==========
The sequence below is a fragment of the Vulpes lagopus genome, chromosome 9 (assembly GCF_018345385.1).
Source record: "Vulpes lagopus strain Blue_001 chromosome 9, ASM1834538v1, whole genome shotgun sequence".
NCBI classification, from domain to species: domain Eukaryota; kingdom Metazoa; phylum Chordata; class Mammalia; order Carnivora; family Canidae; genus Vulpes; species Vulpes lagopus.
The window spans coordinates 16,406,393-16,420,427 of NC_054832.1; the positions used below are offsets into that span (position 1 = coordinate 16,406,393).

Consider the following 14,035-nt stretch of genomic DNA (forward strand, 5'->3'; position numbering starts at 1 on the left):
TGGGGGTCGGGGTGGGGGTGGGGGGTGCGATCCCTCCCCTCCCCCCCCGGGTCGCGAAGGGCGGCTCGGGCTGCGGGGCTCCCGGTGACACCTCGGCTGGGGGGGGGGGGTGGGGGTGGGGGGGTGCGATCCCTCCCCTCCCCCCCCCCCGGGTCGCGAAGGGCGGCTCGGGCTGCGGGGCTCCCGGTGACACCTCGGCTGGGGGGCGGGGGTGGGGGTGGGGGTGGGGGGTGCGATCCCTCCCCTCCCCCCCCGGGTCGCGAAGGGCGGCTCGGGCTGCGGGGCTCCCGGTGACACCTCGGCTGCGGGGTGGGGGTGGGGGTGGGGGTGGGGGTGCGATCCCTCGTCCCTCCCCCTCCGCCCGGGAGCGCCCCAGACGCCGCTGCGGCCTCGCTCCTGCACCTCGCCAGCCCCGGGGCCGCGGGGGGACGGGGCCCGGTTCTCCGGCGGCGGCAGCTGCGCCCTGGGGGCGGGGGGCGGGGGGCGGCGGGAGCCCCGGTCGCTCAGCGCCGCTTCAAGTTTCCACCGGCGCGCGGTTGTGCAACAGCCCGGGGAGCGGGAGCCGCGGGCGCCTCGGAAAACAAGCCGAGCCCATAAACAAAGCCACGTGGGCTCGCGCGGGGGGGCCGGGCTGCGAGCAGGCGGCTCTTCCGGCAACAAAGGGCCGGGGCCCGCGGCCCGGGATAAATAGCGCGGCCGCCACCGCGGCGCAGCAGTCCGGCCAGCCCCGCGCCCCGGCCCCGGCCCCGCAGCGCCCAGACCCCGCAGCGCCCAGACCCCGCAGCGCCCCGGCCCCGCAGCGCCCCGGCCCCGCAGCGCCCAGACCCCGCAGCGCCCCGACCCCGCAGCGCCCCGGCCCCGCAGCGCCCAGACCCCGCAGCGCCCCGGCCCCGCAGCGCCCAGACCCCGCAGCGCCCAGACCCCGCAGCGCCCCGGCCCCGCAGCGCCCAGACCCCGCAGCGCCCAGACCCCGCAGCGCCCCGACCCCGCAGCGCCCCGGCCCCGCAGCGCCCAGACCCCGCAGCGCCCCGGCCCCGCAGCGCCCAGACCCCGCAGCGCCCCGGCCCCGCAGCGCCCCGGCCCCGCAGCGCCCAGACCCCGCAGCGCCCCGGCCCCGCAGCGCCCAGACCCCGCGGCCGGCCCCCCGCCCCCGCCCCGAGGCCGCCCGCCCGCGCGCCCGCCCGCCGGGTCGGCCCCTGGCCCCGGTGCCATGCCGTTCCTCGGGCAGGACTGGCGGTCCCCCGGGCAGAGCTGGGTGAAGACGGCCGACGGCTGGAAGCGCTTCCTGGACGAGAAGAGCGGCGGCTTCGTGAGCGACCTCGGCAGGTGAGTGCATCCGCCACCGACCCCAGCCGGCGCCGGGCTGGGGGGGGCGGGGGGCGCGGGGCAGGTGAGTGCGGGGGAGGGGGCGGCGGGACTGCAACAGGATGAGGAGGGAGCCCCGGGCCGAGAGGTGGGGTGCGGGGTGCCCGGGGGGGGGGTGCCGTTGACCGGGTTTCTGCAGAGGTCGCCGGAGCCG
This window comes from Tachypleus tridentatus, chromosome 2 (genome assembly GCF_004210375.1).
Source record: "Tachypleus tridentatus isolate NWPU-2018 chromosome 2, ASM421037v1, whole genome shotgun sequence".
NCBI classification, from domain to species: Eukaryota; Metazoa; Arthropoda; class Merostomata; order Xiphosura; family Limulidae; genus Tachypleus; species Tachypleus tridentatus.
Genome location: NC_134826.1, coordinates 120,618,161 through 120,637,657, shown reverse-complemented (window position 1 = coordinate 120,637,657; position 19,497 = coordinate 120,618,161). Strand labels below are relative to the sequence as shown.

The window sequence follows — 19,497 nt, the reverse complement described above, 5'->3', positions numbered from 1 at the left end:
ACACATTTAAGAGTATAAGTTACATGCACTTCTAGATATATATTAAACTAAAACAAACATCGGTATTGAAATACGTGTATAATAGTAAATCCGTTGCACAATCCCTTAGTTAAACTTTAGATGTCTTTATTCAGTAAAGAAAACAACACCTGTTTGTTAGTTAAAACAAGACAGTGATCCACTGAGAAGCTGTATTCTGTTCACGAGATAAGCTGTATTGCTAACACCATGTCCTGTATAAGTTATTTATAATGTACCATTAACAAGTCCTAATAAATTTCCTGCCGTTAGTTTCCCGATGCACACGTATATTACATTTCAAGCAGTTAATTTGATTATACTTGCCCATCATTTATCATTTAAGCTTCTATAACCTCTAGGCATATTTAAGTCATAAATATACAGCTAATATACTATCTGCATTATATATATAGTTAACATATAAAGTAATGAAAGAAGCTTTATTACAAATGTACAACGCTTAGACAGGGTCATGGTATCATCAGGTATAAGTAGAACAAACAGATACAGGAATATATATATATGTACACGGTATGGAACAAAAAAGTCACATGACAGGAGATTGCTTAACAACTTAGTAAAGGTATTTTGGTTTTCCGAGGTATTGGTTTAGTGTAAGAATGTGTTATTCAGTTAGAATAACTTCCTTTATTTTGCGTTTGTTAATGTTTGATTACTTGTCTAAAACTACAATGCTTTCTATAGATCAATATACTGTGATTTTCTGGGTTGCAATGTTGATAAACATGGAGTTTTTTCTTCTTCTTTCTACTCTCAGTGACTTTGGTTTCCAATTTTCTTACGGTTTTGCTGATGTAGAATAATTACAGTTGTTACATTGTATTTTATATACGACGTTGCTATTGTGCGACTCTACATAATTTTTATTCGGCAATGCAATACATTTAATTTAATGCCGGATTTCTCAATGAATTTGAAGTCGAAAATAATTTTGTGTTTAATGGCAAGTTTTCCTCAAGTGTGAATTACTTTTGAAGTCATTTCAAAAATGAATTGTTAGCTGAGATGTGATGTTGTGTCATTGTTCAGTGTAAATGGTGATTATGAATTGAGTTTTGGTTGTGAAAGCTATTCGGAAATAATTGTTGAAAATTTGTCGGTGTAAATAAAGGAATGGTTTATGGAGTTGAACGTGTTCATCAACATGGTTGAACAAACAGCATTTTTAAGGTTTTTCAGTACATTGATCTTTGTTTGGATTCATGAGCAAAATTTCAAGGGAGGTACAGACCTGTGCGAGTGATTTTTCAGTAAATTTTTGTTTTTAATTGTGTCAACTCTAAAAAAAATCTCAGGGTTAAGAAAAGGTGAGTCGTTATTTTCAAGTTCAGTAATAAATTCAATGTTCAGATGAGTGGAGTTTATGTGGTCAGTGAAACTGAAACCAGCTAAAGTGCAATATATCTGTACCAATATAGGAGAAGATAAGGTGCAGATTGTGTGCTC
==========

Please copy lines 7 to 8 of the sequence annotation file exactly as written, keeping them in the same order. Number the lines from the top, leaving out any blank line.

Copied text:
This window comes from Tachypleus tridentatus, chromosome 2 (genome assembly GCF_004210375.1).
Source record: "Tachypleus tridentatus isolate NWPU-2018 chromosome 2, ASM421037v1, whole genome shotgun sequence".